It’s been a long time since I’ve read the book Pitching 101, but somewhere in the first paragraph it talks about keeping the ball down. Working low in the strike zone leads to ground balls, ground balls lead to outs, and outs lead to fantasy points and real-life wins.

Ground balls lead to 0.05 runs per out, while fly balls produce 0.13 runs per out and line drives 1.26 runs per out, per FanGraphs.com. Clearly, ground balls are better for pitchers than fly balls and line drives.

Let’s take a look at ground ball pitchers and see what we can learn about them, when they tend to have success, and what factors are (not) accounted for in their salaries.

Who Are They?

The pitchers who had the best ground ball/fly ball ratio last season were:

  • Marcus Stroman (+1.1 Plus/Minus on FanDuel)
  • Jaime Garcia (-3.3)
  • Dallas Keuchel (-0.5)
  • Carlos Martinez (+4.4)
  • Martin Perez (-3.4)
  • Noah Syndergaard (+4.8)
  • Kendall Graveman (+1.1)
  • Mike Leake (-1.1)
  • Aaron Sanchez (+5.6)
  • Ivan Nova (+2.4)

Ground Ball Score

Within our Trends tool, Pro subscribers can filter through players using our Ground Ball Score, which is the percentage of ground balls hit by batters and allowed by pitchers. A lower percentage is better for pitchers and worse for batters.

As of writing, we have 24,000 FanDuel pitchers in the FantasyLabs data. I used GB Score to find the best 4,000-ish instances of GB Score and the worst 4,000. With parameters from 0 to 37 percent, pitchers on FanDuel had a +0.40 Plus/Minus:

If we set the parameters from 56 to 100 percent, the worse 3,813 pitchers had a -0.40 FanDuel Plus/Minus.

As expected, hitters who face ground ball pitchers tend not to do well. Historically, hitters against pitchers with a GB% of at least 58 percent have yielded a -0.58 FanDuel Plus/Minus with a count of 8,658 (out of a total count of 81,110).

Recent Ground Ball Pitchers

What a pitcher did 12 starts ago means relatively little to us in the fantasy world. We’re more concerned with what he’s done recently. That’s why in our Player Models we look at recent data in 15-day increments.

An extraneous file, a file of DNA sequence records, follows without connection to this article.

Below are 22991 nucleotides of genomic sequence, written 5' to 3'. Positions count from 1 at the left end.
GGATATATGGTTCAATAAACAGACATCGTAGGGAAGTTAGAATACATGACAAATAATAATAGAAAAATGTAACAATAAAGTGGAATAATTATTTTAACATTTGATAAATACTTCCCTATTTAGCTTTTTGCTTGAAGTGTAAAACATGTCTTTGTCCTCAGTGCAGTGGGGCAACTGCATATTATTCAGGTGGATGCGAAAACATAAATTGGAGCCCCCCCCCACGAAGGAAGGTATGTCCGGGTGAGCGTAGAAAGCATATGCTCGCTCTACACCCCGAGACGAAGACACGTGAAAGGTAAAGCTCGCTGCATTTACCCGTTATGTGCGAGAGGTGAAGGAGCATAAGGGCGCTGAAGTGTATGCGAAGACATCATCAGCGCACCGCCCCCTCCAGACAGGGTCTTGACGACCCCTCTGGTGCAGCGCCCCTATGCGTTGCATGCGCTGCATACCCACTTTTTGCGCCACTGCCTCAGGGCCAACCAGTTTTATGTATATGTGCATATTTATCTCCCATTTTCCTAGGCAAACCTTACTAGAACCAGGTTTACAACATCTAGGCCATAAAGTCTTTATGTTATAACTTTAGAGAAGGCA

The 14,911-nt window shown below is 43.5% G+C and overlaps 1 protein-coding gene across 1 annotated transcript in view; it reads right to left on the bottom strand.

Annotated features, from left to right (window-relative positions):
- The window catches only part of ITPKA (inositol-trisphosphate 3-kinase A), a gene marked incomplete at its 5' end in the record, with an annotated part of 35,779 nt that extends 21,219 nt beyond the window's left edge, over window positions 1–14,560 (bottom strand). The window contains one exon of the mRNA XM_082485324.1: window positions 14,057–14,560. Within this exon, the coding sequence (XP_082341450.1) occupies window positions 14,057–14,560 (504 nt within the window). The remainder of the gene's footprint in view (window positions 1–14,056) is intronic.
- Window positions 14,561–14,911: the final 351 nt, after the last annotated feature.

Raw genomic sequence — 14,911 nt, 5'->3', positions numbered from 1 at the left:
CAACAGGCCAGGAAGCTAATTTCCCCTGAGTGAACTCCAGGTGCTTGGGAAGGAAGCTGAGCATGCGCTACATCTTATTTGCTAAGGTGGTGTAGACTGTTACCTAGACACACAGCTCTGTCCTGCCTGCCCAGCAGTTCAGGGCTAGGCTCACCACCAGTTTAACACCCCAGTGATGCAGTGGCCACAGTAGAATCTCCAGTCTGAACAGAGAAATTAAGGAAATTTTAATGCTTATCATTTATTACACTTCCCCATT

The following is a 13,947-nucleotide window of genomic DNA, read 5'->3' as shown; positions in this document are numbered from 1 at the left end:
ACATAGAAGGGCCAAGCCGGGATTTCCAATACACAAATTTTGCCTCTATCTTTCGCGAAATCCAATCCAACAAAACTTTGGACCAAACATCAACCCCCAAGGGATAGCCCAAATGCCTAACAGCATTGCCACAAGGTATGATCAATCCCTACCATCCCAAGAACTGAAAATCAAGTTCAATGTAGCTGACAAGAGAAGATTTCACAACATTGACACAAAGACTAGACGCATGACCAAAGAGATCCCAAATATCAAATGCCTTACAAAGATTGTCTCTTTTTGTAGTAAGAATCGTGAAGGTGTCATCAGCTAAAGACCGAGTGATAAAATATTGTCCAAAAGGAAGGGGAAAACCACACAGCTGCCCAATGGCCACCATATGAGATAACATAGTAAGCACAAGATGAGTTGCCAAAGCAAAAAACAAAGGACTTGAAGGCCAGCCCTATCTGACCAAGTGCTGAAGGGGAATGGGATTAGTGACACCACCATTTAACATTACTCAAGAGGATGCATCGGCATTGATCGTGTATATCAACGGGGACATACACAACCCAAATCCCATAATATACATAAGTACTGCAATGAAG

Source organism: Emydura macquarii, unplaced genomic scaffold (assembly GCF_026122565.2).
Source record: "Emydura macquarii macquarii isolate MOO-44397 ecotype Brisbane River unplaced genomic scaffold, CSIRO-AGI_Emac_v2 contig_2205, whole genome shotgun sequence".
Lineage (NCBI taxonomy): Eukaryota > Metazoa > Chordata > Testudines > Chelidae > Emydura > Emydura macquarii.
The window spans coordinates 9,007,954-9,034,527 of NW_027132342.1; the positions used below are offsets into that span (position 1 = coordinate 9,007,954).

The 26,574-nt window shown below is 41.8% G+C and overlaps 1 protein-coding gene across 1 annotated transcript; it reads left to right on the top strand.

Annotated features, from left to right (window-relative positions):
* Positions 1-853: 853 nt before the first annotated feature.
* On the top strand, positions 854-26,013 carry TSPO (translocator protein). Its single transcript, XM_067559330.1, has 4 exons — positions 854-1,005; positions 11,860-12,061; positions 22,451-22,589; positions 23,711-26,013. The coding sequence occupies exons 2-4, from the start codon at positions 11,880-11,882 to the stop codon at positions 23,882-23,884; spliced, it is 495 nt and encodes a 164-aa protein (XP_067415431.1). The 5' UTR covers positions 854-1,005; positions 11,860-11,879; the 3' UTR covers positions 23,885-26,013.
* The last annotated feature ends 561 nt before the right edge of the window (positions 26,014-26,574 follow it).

Pitchers whose seasonal ground ball rates are 40-45 percent have a Plus/Minus of -0.02 on FanDuel. If we look at these same pitchers but add the constraint of a 45-50 percent ground ball rate in the last 15 days, they are much more productive:

By that same token, pitchers with seasonal ground ball rates of 50-55 percent have a Plus/Minus of -0.01. If we add in a recent rate of 45-50 percent, the Plus/Minus drops to -0.25.

Recent performance is important when looking at ground ball pitchers.

The Ground Ball Baseline

Here’s how pitchers have done when they’ve forced ground balls on 50 percent of their batted balls over the last year and the last 15 days:

Remember this trend. We’ll use it as a baseline against which we’ll compare the following trends.

Ground Ball Pitchers Facing Ground Ball Hitters

If we take the baseline ground ball pitchers and pit them against teams with ground ball/fly ball ratios of at least 60 percent, the results are good: A +2.11 FanDuel Plus/Minus with a Consistency Rating of 55 percent on a count of 549. The cohort also has an Upside Rating of about six percent with 7.8 percent ownership, which Pro subscribers can review in our DFS Ownership Dashboard shortly after lineups lock.

Ground Ball Pitchers Facing Fly Ball Hitters

Can the baseline ground ball pitchers be successful against teams that hit more fly balls than the average team? The cohort of pitchers still does well against teams with ground ball/fly ball ratios of no more than 55 percent: The Consistency of 51 percent isn’t as good, but the trend has a +1.25 Plus/Minus on a 739 count.

Ground Ball Pitchers Facing Soft Hitters

Hard grounders can turn into hits, but weak ones rarely do. When the baseline ground ball pitchers face teams with hard hits on no more than 30 percent of their batted balls, the cohort still performs above the baseline:

Weather and Ground Balls

When fields are yet, ground balls scoot through the infield faster, thus leading to more base hits, more base runners, higher pitch counts, and an earlier exit. And a wet baseball is harder for fielders to throw accurately across the diamond.

If there’s any chance of precipitation, even 1 percent, the Plus/Minus for ground ball pitchers plummets:

Yuck!

Surface Type

I used to think that astro turf sped up the ball, leading to more ground ball singles, after reading more about the Blue Jays’ artificial turf I realize that’s not the case.

Only two ballparks still house fake grass: Rogers Centre and Tropicana Field. Surprisingly, ground ball pitchers do well there, with a +4.09 Plus/Minus on 57.6 percent Consistency. The count is only 118 because we’re looking at just two parks, but the trend is intriguing.

Conclusion

There’s certainly an edge in rostering ground ball pitchers in the right situations. Recent performance is key: We should always consider what pitchers have done in their last few starts. Do your own research with the Labs Tools, and just be sure not to roster ground ball pitchers when there are clouds in the sky.